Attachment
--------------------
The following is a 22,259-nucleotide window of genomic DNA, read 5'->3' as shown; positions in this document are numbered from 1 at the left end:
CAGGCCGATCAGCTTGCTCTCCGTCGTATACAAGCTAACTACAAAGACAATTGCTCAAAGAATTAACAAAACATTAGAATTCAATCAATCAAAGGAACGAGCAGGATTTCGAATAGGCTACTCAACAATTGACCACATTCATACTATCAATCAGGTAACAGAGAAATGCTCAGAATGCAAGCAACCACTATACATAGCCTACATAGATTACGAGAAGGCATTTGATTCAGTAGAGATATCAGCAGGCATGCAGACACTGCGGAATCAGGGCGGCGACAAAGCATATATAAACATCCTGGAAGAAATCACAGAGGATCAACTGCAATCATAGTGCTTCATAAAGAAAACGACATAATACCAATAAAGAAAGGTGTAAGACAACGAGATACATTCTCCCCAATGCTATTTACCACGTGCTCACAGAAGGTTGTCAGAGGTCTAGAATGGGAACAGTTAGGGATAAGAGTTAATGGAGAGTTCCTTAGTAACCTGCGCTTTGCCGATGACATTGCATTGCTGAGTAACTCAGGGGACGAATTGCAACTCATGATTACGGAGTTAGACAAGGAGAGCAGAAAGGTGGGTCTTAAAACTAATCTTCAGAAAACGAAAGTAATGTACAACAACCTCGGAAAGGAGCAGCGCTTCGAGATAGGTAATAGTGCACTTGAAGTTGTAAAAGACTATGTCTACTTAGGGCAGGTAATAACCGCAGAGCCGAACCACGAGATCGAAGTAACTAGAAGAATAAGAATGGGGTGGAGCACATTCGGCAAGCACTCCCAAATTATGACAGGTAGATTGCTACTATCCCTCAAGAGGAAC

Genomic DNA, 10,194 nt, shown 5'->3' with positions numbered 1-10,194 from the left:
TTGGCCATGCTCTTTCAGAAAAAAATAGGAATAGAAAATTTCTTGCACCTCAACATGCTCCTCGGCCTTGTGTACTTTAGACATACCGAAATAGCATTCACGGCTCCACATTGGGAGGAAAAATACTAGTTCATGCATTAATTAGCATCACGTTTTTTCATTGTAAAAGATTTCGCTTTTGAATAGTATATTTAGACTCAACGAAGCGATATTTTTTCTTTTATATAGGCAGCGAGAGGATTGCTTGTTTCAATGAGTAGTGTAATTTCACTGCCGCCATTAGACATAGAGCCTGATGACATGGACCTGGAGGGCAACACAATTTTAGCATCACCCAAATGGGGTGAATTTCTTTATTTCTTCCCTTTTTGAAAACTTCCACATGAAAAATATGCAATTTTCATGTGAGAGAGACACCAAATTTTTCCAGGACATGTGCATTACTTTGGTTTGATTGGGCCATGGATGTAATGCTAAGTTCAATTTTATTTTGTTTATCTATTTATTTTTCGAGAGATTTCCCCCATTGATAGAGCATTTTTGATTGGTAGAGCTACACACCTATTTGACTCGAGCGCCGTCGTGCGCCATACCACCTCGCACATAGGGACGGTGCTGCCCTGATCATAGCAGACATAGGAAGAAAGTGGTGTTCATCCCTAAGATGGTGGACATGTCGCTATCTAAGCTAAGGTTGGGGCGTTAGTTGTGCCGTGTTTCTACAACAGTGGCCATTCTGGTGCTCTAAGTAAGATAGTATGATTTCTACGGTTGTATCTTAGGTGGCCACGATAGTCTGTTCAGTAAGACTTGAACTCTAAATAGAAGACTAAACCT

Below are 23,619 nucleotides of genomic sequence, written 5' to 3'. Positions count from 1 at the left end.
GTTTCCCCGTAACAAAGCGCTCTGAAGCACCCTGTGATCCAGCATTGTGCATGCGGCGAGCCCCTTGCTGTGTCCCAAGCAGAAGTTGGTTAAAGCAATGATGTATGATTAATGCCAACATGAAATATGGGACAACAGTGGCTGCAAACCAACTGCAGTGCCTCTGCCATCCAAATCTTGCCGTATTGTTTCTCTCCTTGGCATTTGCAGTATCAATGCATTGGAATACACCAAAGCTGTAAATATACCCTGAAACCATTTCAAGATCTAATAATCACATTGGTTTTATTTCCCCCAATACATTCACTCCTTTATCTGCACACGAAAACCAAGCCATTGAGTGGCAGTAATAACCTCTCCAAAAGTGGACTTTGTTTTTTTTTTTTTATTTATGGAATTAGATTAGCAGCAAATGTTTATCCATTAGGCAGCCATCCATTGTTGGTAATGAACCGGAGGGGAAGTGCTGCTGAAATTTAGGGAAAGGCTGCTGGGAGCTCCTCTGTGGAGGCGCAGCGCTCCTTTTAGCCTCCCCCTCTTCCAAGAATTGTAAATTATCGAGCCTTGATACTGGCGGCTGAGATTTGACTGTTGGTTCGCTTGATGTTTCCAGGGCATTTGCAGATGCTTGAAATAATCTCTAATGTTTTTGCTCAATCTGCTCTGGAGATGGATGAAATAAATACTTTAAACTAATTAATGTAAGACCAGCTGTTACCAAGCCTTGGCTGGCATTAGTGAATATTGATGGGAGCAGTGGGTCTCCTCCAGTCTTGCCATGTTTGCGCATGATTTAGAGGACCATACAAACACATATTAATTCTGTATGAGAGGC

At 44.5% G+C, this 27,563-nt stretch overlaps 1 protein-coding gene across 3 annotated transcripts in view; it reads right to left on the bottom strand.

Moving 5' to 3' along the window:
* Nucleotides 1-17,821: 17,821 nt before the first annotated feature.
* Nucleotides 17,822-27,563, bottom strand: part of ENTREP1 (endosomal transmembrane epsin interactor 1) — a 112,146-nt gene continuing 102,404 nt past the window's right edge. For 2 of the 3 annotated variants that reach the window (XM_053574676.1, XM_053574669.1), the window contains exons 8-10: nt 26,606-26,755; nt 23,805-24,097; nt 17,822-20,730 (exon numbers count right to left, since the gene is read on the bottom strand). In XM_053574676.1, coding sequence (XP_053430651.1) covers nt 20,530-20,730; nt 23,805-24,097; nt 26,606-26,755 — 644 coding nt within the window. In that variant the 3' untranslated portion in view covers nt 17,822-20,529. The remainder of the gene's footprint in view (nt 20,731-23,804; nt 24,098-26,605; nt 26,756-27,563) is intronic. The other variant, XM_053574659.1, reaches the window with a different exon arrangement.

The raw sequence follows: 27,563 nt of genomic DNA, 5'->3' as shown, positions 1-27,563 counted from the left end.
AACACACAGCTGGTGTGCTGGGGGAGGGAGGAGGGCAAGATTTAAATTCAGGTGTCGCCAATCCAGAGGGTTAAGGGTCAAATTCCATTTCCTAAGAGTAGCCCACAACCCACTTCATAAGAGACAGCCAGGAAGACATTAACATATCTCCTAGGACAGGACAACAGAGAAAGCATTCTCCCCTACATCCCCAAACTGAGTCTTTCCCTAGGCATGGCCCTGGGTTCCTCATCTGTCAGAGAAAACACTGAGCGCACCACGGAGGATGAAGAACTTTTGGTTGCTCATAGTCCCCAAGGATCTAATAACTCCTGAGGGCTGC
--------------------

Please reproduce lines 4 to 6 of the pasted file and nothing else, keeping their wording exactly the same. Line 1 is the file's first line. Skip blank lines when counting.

TTGGCCATGCTCTTTCAGAAAAAAATAGGAATAGAAAATTTCTTGCACCTCAACATGCTCCTCGGCCTTGTGTACTTTAGACATACCGAAATAGCATTCACGGCTCCACATTGGGAGGAAAAATACTAGTTCATGCATTAATTAGCATCACGTTTTTTCATTGTAAAAGATTTCGCTTTTGAATAGTATATTTAGACTCAACGAAGCGATATTTTTTCTTTTATATAGGCAGCGAGAGGATTGCTTGTTTCAATGAGTAGTGTAATTTCACTGCCGCCATTAGACATAGAGCCTGATGACATGGACCTGGAGGGCAACACAATTTTAGCATCACCCAAATGGGGTGAATTTCTTTATTTCTTCCCTTTTTGAAAACTTCCACATGAAAAATATGCAATTTTCATGTGAGAGAGACACCAAATTTTTCCAGGACATGTGCATTACTTTGGTTTGATTGGGCCATGGATGTAATGCTAAGTTCAATTTTATTTTGTTTATCTATTTATTTTTCGAGAGATTTCCCCCATTGATAGAGCATTTTTGATTGGTAGAGCTACACACCTATTTGACTCGAGCGCCGTCGTGCGCCATACCACCTCGCACATAGGGACGGTGCTGCCCTGATCATAGCAGACATAGGAAGAAAGTGGTGTTCATCCCTAAGATGGTGGACATGTCGCTATCTAAGCTAAGGTTGGGGCGTTAGTTGTGCCGTGTTTCTACAACAGTGGCCATTCTGGTGCTCTAAGTAAGATAGTATGATTTCTACGGTTGTATCTTAGGTGGCCACGATAGTCTGTTCAGTAAGACTTGAACTCTAAATAGAAGACTAAACCT

Below are 23,619 nucleotides of genomic sequence, written 5' to 3'. Positions count from 1 at the left end.
GTTTCCCCGTAACAAAGCGCTCTGAAGCACCCTGTGATCCAGCATTGTGCATGCGGCGAGCCCCTTGCTGTGTCCCAAGCAGAAGTTGGTTAAAGCAATGATGTATGATTAATGCCAACATGAAATATGGGACAACAGTGGCTGCAAACCAACTGCAGTGCCTCTGCCATCCAAATCTTGCCGTATTGTTTCTCTCCTTGGCATTTGCAGTATCAATGCATTGGAATACACCAAAGCTGTAAATATACCCTGAAACCATTTCAAGATCTAATAATCACATTGGTTTTATTTCCCCCAATACATTCACTCCTTTATCTGCACACGAAAACCAAGCCATTGAGTGGCAGTAATAACCTCTCCAAAAGTGGACTTTGTTTTTTTTTTTTTATTTATGGAATTAGATTAGCAGCAAATGTTTATCCATTAGGCAGCCATCCATTGTTGGTAATGAACCGGAGGGGAAGTGCTGCTGAAATTTAGGGAAAGGCTGCTGGGAGCTCCTCTGTGGAGGCGCAGCGCTCCTTTTAGCCTCCCCCTCTTCCAAGAATTGTAAATTATCGAGCCTTGATACTGGCGGCTGAGATTTGACTGTTGGTTCGCTTGATGTTTCCAGGGCATTTGCAGATGCTTGAAATAATCTCTAATGTTTTTGCTCAATCTGCTCTGGAGATGGATGAAATAAATACTTTAAACTAATTAATGTAAGACCAGCTGTTACCAAGCCTTGGCTGGCATTAGTGAATATTGATGGGAGCAGTGGGTCTCCTCCAGTCTTGCCATGTTTGCGCATGATTTAGAGGACCATACAAACACATATTAATTCTGTATGAGAGGC